There must be other interesting stories about your growing up.

High moral, discipline and strict observance of etiquette existed, but my grandmother, whom I lived with then, contributed immensely to what I am today. She was very strict, conservative and a brave woman. She would need nothing from you than the best.

She would not tolerate or even hear that you return home from school beaten up by a fellow schoolmate rather she would prefer that you are the one that beat up the person. Instead of her to go to another home and complain, she would rather wait in her house to receive such a bully report. Her belief in self-defense and bravery in the face of any situation contributed to things that shaped my life. For her, you must be in charge or be the leader in everything you do.

Does that translate to mean you were a threat to boys of your age then?

Boys of my age then could not challenge me. They respected me a lot. Not as a physical fighter but as a mentally intelligent and smart girl. The boys knew that’s how I was from childhood and I carried myself with a lot of self-esteem and courage. Even in the class, I would outperform them. They saw me as a star in their midst, as somebody everybody should beware of, socially and academically but not as a threat.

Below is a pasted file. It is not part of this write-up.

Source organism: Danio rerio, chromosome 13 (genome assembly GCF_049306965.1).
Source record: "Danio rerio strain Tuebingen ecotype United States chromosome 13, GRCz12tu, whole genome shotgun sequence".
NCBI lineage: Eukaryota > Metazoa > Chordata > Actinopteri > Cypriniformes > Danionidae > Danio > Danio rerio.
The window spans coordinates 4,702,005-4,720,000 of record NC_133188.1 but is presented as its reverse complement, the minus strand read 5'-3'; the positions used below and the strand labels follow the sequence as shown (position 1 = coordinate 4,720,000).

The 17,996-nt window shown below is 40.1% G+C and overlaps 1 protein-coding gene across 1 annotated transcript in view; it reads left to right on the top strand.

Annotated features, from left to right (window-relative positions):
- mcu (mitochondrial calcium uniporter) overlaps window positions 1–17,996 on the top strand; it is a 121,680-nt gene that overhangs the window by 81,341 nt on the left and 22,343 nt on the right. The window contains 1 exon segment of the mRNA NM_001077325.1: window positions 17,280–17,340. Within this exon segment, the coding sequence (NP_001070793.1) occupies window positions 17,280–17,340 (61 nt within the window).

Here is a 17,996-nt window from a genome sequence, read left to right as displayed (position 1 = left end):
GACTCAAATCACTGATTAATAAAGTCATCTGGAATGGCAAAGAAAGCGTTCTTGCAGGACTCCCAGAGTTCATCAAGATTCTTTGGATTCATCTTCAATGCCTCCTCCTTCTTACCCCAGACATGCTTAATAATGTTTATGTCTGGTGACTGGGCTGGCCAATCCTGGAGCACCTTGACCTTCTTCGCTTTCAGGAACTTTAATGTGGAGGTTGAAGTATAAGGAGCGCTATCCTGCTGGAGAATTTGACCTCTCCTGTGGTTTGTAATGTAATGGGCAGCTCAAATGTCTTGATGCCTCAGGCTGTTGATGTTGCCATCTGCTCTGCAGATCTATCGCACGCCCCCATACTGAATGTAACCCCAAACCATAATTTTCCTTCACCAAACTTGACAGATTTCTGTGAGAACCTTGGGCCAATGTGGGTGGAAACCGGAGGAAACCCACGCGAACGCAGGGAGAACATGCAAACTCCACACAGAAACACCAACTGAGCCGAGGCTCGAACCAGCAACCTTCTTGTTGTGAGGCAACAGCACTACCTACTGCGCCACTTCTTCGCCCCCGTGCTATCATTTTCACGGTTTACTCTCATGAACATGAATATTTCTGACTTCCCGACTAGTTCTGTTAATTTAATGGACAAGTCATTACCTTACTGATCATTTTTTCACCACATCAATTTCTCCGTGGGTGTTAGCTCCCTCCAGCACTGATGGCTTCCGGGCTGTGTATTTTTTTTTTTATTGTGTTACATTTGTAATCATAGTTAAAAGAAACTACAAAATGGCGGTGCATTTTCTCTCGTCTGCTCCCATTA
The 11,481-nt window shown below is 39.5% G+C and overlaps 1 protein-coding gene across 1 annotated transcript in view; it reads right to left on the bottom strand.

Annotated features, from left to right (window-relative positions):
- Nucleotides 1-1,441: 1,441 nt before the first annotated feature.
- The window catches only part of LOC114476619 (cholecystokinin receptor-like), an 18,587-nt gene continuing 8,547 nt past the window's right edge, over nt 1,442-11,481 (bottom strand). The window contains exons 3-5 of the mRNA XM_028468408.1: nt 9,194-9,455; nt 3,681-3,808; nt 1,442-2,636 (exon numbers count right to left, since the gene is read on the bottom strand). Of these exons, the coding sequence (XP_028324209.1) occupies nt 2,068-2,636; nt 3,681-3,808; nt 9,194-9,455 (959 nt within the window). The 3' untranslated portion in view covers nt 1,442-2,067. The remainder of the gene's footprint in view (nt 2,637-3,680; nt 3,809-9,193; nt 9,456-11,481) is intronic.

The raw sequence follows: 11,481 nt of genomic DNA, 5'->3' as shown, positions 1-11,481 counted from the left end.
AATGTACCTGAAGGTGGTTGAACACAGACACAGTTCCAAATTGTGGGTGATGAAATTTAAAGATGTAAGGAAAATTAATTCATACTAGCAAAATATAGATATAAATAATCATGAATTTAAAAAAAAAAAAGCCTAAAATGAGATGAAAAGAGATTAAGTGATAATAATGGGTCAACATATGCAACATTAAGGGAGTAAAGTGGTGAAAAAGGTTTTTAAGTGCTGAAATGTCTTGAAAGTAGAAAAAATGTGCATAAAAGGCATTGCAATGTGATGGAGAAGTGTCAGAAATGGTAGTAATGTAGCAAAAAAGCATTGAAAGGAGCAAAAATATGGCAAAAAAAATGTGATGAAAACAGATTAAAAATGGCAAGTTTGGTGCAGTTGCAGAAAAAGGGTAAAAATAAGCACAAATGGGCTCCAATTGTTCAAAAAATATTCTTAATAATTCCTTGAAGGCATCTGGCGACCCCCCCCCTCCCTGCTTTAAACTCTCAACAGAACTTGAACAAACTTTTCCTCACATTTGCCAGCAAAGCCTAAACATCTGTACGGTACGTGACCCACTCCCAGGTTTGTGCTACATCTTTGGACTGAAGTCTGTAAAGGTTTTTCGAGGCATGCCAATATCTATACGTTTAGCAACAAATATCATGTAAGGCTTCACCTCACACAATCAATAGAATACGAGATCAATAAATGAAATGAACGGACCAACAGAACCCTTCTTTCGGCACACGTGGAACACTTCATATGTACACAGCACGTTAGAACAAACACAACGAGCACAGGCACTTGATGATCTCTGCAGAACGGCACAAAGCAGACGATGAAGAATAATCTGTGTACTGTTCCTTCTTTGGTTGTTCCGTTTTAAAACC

What was the girl child education like then?

In my experience, the girl child education then was highly encouraged in my locality in particular. Although, it was a period some parents had realized the importance and value of girl child education. I went to school with so many of my mates that were girls. There was no inhibition. Out of six daughters my father had, all of us are graduates.

Some are medical doctors while others are in different professions. The other thing that happened during my growing years was a period when ignorant girls were taken advantage of, either in early marriage or engaging in social vices as a result of family background or lack of parental control but my family was an exception.

In your growing days, some women must have inspired you apart from your grandmother. Who are they?